“Yes, also because for us, the customer is the focus of our work. We are always ready to accept any kind of suggestion to ensure that the championship is always in keeping with the times, which are very difficult for the world economy and for motorsport in general. These are new challenges that we want to overcome, as we have done over the years. We are not arrogant in saying that, in all these years, we have always been a reference point in the world of one-make series with a large number of cars and we were so again at the restart after the pandemic lockdown. I reiterate a point I made earlier: we were able to restart like this due to the credibility we have built up over the years”.
In the era of communication, The Challenge has always enjoyed excellent media visibility.
“We must always try to do our best, at all levels, including communication. In terms of the media, we have always had television, we have almost always had live coverage on the main European networks, and excellent global coverage. This consideration applies not only to the European series but also to the US series. We are doing our utmost to highlight the activities of our customers on the track, using all the technological means available. I believe this significant result to be one of our most outstanding achievements over time. I like to point out how, during this difficult period, we have always opened the doors of our track events to the media, albeit in limited numbers to ensure social distancing and general safety”.
Speaking of customers, there’s the world of F1 Clienti and the XX Programmes on the track which, as previously mentioned, was a brilliant idea that many are still trying to imitate today.
“They are two exceptional programmes, really unique when you think how many years we’ve been running them, how many times others have tried to copy them and that we’re still here, a point of reference while the others have either given up or are just starting now. That makes us very proud. Sometimes great ideas arise out of almost trivial hunches. As for F1 Clienti, we already had a Formula 1 workshop in Corse Clienti with three mechanics who assembled these cars for collectors who bought them to put them in their garage. At the time, hardly anyone could take them out on track”. Where did the idea of F1 Clienti come from? “One day, we sold a single-seater to a customer who liked to drive on the track. We gave the car to him in England as part of a Historic Challenge at Donington. When he went on track during the lunch break, or between one session and another, we saw an incredible interest, as was only to be expected. I still remember all the people who clung to the fencing to see this single-seater lap. The idea, therefore, came from the understanding that there were customers who, along with being collectors and enthusiasts, enjoyed using the single-seaters in their natural habitat, the tracks. If I remember correctly, the first real F1 Clienti event was at Laguna Seca in 2004. It was a wonderful event. We were the first to be excited. At the start, there were a dozen or so of us, with the mechanics dividing themselves between the various single-seaters running non-stop between the various pits. Then we gradually improved and organised ourselves to meet customer needs. Today, the Corse Clienti workshop that manages the XX Programmes and F1 Clienti cars is an incredible place with more than fifty people working there, with a very professional structure and organisation”.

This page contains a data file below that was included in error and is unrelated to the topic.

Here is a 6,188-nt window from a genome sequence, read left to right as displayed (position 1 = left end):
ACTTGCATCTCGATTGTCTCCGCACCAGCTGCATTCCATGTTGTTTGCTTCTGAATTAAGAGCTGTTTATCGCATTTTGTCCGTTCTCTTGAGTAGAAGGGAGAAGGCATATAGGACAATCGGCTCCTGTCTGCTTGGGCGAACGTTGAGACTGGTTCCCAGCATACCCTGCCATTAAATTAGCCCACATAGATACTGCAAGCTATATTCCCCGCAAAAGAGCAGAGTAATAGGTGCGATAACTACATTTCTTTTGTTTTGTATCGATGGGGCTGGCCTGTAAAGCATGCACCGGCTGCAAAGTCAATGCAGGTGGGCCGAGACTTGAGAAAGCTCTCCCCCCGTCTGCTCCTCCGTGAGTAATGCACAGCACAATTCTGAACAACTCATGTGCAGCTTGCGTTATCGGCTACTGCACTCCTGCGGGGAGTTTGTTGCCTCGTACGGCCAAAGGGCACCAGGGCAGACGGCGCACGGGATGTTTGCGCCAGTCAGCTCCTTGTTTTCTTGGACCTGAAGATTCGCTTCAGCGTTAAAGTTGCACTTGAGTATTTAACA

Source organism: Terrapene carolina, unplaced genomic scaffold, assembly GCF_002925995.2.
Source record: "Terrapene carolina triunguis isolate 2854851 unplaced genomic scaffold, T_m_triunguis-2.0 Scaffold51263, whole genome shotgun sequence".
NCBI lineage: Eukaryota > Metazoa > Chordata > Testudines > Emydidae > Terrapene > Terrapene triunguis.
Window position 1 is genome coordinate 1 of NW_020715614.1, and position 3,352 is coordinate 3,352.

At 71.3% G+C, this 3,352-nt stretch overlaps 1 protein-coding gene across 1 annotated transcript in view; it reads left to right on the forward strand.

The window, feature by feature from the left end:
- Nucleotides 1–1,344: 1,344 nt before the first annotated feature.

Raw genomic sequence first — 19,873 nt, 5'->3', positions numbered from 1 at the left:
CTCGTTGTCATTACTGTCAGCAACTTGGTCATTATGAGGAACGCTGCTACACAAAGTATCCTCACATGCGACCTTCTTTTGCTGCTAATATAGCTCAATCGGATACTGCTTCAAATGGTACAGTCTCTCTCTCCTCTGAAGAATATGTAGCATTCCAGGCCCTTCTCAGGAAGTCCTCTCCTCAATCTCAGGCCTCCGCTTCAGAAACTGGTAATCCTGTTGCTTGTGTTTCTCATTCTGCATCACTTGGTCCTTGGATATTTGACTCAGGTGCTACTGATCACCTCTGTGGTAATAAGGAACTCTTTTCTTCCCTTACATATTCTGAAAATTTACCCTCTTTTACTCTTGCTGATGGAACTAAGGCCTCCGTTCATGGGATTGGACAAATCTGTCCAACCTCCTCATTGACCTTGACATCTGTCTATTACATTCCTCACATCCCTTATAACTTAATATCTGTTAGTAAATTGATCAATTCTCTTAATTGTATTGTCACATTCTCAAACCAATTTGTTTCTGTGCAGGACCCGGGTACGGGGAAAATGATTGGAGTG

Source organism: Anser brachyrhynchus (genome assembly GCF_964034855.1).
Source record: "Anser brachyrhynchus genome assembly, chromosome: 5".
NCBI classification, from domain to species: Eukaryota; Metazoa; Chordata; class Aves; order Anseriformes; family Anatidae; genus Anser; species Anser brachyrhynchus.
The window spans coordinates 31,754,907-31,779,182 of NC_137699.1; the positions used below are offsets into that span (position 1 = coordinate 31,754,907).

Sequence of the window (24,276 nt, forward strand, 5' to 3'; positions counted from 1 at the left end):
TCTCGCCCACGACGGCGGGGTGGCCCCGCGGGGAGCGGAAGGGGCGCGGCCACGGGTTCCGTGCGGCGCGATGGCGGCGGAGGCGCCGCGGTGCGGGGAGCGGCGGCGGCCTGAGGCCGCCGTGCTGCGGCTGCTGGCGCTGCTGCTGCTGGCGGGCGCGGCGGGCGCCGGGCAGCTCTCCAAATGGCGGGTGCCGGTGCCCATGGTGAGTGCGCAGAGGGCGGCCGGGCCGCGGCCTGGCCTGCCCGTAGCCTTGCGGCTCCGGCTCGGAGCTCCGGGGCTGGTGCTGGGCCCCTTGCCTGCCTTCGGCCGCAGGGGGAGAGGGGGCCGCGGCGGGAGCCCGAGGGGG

Alongside F1 Clienti, XX Programmes is another Corse Clienti flagship. What is the genesis of this project?
“The XX Programmes arose from an idea to create a different project, which would focus on the customer and that, thanks to the customers' perceptions, skills and needs, could support us in the development of future supercars. To do this, we had to go on track, and the idea was a programme that, with cars that were really special and produced in minimal numbers, an organisation that had to border on perfection and almost maniacal exclusivity, offered our customers memorable on- and off-track experiences. The programme started amidst general scepticism, and I remember very well how people thought we were crazy. However, after a tricky running-in period, we can say that the XX Programmes are a unique phenomenon, where anyone who is part of this exclusive club feels like an exceptional customer”.